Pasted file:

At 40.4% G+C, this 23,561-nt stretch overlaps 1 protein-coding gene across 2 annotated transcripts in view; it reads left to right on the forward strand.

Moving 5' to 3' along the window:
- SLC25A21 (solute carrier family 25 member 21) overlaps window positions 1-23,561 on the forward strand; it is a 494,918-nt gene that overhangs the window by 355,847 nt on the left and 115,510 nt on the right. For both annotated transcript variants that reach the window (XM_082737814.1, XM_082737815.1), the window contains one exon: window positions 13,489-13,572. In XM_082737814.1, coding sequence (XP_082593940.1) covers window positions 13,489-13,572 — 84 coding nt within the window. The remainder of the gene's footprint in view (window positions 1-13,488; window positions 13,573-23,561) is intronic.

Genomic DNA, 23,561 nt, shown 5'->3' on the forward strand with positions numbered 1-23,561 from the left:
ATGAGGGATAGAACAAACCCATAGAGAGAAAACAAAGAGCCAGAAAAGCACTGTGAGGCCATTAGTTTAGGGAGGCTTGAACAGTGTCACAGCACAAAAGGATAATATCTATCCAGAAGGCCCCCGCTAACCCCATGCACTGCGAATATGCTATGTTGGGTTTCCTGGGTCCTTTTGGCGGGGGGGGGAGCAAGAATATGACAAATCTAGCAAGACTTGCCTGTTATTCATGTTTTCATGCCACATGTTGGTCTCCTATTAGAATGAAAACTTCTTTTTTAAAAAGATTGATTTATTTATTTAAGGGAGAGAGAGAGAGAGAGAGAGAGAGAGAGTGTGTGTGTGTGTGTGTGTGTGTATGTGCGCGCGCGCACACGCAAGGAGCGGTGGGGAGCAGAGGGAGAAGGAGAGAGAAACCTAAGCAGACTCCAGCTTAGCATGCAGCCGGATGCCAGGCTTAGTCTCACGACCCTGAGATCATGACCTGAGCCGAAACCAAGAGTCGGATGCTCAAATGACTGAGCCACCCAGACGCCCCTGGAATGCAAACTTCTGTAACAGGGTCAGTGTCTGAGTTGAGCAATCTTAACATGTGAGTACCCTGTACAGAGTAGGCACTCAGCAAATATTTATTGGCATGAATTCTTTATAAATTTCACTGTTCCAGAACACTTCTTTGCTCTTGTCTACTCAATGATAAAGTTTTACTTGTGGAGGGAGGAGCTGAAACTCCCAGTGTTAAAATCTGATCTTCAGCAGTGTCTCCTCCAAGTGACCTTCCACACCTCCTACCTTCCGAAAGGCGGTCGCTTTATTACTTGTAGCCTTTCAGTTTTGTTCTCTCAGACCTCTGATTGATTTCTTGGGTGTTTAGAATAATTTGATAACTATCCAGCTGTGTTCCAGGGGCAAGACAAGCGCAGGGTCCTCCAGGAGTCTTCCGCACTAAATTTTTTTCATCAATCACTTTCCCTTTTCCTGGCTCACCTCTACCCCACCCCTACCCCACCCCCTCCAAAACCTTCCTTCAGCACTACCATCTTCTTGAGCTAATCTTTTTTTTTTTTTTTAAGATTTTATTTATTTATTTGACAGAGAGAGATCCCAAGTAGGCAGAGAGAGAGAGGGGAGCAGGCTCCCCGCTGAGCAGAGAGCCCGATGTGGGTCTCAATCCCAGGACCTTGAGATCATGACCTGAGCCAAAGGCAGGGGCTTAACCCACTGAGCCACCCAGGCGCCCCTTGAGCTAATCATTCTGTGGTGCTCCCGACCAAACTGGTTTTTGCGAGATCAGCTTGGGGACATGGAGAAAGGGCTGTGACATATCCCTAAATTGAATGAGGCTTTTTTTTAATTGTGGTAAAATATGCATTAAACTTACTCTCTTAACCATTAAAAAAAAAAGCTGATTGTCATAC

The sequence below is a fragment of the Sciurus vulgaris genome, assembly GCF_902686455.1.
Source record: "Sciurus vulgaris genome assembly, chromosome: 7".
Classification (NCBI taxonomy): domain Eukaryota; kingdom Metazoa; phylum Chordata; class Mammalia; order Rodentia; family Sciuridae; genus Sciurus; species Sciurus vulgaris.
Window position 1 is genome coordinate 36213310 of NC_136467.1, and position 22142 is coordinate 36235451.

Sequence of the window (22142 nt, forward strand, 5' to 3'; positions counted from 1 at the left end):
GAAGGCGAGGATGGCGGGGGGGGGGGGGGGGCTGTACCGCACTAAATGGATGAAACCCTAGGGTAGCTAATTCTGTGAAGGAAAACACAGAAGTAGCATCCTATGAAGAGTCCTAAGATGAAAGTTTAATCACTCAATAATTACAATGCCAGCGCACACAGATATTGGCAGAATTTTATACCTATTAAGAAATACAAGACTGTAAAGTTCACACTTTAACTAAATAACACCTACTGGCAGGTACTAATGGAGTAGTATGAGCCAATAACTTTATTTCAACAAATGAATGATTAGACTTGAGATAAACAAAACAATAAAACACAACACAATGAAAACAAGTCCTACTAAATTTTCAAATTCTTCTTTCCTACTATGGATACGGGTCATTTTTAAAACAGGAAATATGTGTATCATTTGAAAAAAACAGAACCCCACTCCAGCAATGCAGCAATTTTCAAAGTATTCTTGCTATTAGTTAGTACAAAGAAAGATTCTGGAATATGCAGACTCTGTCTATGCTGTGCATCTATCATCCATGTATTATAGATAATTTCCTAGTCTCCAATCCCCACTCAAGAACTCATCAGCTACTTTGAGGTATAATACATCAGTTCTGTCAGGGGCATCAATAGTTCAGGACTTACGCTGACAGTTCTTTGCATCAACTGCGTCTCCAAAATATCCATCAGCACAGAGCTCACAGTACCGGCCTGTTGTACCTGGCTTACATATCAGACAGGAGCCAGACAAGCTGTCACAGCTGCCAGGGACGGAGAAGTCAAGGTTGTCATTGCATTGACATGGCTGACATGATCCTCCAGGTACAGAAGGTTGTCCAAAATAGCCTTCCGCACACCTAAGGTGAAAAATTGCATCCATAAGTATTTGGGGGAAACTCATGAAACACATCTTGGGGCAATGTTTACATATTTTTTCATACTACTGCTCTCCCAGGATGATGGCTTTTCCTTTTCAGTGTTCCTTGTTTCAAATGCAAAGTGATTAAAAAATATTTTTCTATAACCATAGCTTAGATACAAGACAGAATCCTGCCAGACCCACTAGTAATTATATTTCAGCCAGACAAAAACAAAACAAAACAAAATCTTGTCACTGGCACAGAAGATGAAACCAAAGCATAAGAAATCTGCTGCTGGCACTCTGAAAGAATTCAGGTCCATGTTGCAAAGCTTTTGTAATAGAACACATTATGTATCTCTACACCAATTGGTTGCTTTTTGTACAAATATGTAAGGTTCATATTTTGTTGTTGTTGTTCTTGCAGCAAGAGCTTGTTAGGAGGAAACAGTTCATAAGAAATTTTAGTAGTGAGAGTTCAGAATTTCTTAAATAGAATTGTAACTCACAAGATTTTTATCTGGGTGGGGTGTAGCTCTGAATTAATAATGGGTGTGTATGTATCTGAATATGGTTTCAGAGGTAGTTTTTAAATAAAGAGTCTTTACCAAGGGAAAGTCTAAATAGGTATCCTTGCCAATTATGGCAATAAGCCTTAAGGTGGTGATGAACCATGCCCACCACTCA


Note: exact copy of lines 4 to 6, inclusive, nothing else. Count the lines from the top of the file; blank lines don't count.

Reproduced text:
Genomic DNA, 23,561 nt, shown 5'->3' on the forward strand with positions numbered 1-23,561 from the left:
ATGAGGGATAGAACAAACCCATAGAGAGAAAACAAAGAGCCAGAAAAGCACTGTGAGGCCATTAGTTTAGGGAGGCTTGAACAGTGTCACAGCACAAAAGGATAATATCTATCCAGAAGGCCCCCGCTAACCCCATGCACTGCGAATATGCTATGTTGGGTTTCCTGGGTCCTTTTGGCGGGGGGGGGAGCAAGAATATGACAAATCTAGCAAGACTTGCCTGTTATTCATGTTTTCATGCCACATGTTGGTCTCCTATTAGAATGAAAACTTCTTTTTTAAAAAGATTGATTTATTTATTTAAGGGAGAGAGAGAGAGAGAGAGAGAGAGAGAGTGTGTGTGTGTGTGTGTGTGTGTATGTGCGCGCGCGCACACGCAAGGAGCGGTGGGGAGCAGAGGGAGAAGGAGAGAGAAACCTAAGCAGACTCCAGCTTAGCATGCAGCCGGATGCCAGGCTTAGTCTCACGACCCTGAGATCATGACCTGAGCCGAAACCAAGAGTCGGATGCTCAAATGACTGAGCCACCCAGACGCCCCTGGAATGCAAACTTCTGTAACAGGGTCAGTGTCTGAGTTGAGCAATCTTAACATGTGAGTACCCTGTACAGAGTAGGCACTCAGCAAATATTTATTGGCATGAATTCTTTATAAATTTCACTGTTCCAGAACACTTCTTTGCTCTTGTCTACTCAATGATAAAGTTTTACTTGTGGAGGGAGGAGCTGAAACTCCCAGTGTTAAAATCTGATCTTCAGCAGTGTCTCCTCCAAGTGACCTTCCACACCTCCTACCTTCCGAAAGGCGGTCGCTTTATTACTTGTAGCCTTTCAGTTTTGTTCTCTCAGACCTCTGATTGATTTCTTGGGTGTTTAGAATAATTTGATAACTATCCAGCTGTGTTCCAGGGGCAAGACAAGCGCAGGGTCCTCCAGGAGTCTTCCGCACTAAATTTTTTTCATCAATCACTTTCCCTTTTCCTGGCTCACCTCTACCCCACCCCTACCCCACCCCCTCCAAAACCTTCCTTCAGCACTACCATCTTCTTGAGCTAATCTTTTTTTTTTTTTTTAAGATTTTATTTATTTATTTGACAGAGAGAGATCCCAAGTAGGCAGAGAGAGAGAGGGGAGCAGGCTCCCCGCTGAGCAGAGAGCCCGATGTGGGTCTCAATCCCAGGACCTTGAGATCATGACCTGAGCCAAAGGCAGGGGCTTAACCCACTGAGCCACCCAGGCGCCCCTTGAGCTAATCATTCTGTGGTGCTCCCGACCAAACTGGTTTTTGCGAGATCAGCTTGGGGACATGGAGAAAGGGCTGTGACATATCCCTAAATTGAATGAGGCTTTTTTTTAATTGTGGTAAAATATGCATTAAACTTACTCTCTTAACCATTAAAAAAAAAAGCTGATTGTCATAC

The sequence below is a fragment of the Sciurus vulgaris genome, assembly GCF_902686455.1.